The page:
is it as easy as it looks? Im having a house built to lock up stage next year and want to do ceilings and walls/cornices/skirting myself.

  31. Laurier Desormeaux says:

    I never glue my drywall to the studs. Screws are plenty good to do the job.

  32. 710LTD says:

    Would running a bead of adhesive on the studs be recommended ?

  33. MrEduard13 says:


  34. Laurier Desormeaux says:

    Yes I do install the ceilings before the walls. This way if there is a gap between the ceiling and the walls in the corner, the sheet pushed up on the wall closes the gap.

  35. jonathan krimer says:

    Do you do the ceiling before you do the walls?

  36. Laurier Desormeaux says:

    Go for it. I wish you success.

  37. Laurier Desormeaux says:

    Thank you! I wish you all the success in the world. If you have problems, don’t be afraid to ask questions. Let me know how it works out for you.

  38. barlavbill says:

    Thank you so much for your drywall videos! I’m about to undertake my first drywall job in my basement that I’m finishing. Your videos have taught me so much about what I should be doing and how to do it. I have watched all your videos several times to get all this stuff to sink in and, while I know you make it look a lot easier than it actually is, I’m cautiously optimistic that I will be able to do a good job because of them! Thank you again!!

  39. Laurier Desormeaux says:

    Thank you. I’ll do my best.


    I love to see all your vid’s everybody know when the experience workers show up…
    Awsome videos keep them post and continue the jorney man…

  41. Laurier Desormeaux says:

    You are correct. I’m trying to mostly help the amateurs. Most professionals already have everything figure out. I personally would like to learn the techniques of tapers internationally. That would be of benefit to me too. I still learn new tricks from pro tapers .Thanks again for your input.

  42. PCAddictsLive says:

    Awesome info thanks! I will give it a shot!

  43. jingscrivvensbob says:

    Here’s an observation. I get the impression that you’re trying to make videos that you’re aiming to be useful to rank amateurs. Your videos do indeed serve that purpose, but I personally think that your videos are even more useful to professional tapers than they are to amateurs. I’m deliberately trying to blend North American methods with British methods and your videos have benefited me greatly to do just that. Thanks.

  44. Laurier Desormeaux says:

    Thank you very much. I hope that what you see here benefits you in some way. I wish you success.

  45. jingscrivvensbob says:

    Thanks Laurier. You’re definitely top notch at imparting your knowledge as a drywall guy to others and you obviously do a darned good and honest job for those who hire your services. Your videos are hugely useful to me personally because I’m trying to get my mind around North American methods and yours are by far the best on YouTube. I expect to be recommending your YouTube videos to many potential clients who try to hire me to teach them how to tape and mud.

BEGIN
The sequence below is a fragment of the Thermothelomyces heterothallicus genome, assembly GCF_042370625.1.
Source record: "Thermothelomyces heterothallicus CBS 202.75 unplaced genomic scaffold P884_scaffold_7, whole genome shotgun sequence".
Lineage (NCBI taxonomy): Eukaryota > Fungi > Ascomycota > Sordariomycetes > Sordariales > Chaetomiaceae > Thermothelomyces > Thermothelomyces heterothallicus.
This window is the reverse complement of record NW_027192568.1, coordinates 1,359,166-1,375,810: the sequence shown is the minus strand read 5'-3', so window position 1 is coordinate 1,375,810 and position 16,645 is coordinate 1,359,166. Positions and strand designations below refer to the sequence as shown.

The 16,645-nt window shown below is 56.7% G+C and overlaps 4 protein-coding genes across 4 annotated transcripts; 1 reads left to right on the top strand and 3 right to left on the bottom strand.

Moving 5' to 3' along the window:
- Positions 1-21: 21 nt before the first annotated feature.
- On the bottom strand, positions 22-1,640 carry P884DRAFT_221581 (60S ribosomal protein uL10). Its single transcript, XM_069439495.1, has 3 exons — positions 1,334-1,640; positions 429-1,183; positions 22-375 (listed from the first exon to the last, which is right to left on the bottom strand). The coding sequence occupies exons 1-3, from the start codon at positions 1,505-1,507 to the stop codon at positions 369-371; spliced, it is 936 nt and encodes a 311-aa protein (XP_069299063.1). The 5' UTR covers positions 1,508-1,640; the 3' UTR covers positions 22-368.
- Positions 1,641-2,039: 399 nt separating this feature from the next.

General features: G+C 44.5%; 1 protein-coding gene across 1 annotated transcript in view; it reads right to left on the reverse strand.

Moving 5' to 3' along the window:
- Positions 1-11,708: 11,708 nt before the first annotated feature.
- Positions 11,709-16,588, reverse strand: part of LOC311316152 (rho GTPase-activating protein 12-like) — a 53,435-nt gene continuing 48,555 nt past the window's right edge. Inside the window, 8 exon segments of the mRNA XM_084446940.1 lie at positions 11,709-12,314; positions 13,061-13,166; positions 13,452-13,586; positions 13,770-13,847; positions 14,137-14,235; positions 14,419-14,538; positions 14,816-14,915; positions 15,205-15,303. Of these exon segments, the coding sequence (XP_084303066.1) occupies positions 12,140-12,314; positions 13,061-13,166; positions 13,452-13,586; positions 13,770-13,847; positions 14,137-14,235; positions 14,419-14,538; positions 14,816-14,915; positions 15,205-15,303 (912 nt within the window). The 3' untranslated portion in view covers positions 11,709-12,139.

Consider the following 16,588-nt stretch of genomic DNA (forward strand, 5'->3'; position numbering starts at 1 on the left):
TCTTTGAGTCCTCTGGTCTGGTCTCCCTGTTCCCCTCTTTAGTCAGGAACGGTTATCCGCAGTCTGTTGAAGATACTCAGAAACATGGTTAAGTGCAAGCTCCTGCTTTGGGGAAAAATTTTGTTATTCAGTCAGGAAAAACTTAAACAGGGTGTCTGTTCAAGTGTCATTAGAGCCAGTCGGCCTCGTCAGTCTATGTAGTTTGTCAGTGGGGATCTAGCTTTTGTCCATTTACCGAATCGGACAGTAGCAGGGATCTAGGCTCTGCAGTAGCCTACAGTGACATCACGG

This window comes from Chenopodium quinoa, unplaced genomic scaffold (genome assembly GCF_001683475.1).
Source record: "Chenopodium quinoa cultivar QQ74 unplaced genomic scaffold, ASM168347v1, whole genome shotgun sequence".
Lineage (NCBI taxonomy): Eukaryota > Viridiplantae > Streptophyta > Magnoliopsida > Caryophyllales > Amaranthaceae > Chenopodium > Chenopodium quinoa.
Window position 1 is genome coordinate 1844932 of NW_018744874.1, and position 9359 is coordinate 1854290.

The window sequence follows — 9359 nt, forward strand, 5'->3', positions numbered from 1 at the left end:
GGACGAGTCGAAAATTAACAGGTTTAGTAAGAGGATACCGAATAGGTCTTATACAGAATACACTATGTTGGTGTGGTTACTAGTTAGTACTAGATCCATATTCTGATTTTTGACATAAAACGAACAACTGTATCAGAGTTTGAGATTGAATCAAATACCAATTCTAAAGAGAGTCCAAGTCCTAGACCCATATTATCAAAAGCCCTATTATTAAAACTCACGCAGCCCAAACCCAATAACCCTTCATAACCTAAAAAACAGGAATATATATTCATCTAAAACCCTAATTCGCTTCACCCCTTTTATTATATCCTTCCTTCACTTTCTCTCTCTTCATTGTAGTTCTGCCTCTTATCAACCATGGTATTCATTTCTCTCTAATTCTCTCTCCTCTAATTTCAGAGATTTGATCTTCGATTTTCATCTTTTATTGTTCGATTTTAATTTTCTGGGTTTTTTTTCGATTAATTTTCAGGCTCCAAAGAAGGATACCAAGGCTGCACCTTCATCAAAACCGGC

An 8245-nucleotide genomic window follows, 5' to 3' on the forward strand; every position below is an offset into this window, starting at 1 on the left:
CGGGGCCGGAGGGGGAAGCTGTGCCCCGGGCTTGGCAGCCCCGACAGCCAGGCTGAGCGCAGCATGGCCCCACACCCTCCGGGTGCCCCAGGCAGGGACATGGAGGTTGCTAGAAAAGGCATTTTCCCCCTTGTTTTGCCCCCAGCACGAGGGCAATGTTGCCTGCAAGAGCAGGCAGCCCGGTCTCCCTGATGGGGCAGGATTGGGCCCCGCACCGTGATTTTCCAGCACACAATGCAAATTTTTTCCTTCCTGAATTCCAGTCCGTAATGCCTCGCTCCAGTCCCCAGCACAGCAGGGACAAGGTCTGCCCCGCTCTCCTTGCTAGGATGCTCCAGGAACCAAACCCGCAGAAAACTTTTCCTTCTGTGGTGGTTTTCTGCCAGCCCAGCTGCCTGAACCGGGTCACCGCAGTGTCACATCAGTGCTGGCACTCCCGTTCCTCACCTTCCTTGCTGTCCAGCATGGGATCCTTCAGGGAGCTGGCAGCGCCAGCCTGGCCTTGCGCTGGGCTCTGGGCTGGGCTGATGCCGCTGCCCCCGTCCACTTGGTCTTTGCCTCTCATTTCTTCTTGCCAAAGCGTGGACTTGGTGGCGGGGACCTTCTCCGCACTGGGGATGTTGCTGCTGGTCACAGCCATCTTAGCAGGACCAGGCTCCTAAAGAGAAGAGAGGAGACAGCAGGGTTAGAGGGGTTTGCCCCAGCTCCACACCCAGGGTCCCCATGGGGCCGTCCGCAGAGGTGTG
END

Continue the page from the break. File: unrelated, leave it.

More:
46. Laurier Desormeaux says:

    I am sorry but I only know the plaster of paris by that name. It comes in quickset and slow set form. Yes I do use the sheetrock 90 once in a while. It allows me to do 3 coats on a room in one day. The sheetrock 90 starts setting in about 60 to 70 minutes. Thanks for getting back to me.

  47. Laurier Desormeaux says:

    Thank you. I like hearing from other pro tapers. I do have a mixer and I do at times mix my mud or like you said take a 4″ knife and mix the top 2″ or 3 “. Feel free to address questions or concerns of any of my subscribers. I welcome advice and input of other professional tapers if they are being helpful.

  48. jingscrivvensbob says:

    I hope I don’t end up inadvertently misleading you, but here’s what I suggest you should do. Bare in mind that some mudders like to use different consistency (or wetness of mud for different parts of the process. you could try mixing water into only the top inch or half inch of compound in your box/bucket so that you leave the bulk of the compound undisturbed. I use a tool called a gauging trowel to do that, but you could easily use the smallest smoothing knife you’ve got. I hope this helps.

  49. PCAddictsLive says:

    I tied adding a tiny bit of water to the premixed compound, but at that time, I didn’t have any better results. I’m thinking you still might be on the right track though… next time I do it (in a couple weeks), I will give that a shot. Thanks!

  50. jingscrivvensbob says:

    Laurier: A few days ago I asked you a question about the specific make of plaster of Paris you use. Your answer wasn’t satisfactory but I’m pretty sure the communication difficulty was my fault. Sorry about that. I’m thinking of going for Sheetrock setting type 90 minute compound because I kind of get the impression that it’ll be kind of similar to the plaster that I used to use in Scotland. I’d be interested to hear any thoughts you might have regarding sheetrock 90 if you’ve previously used it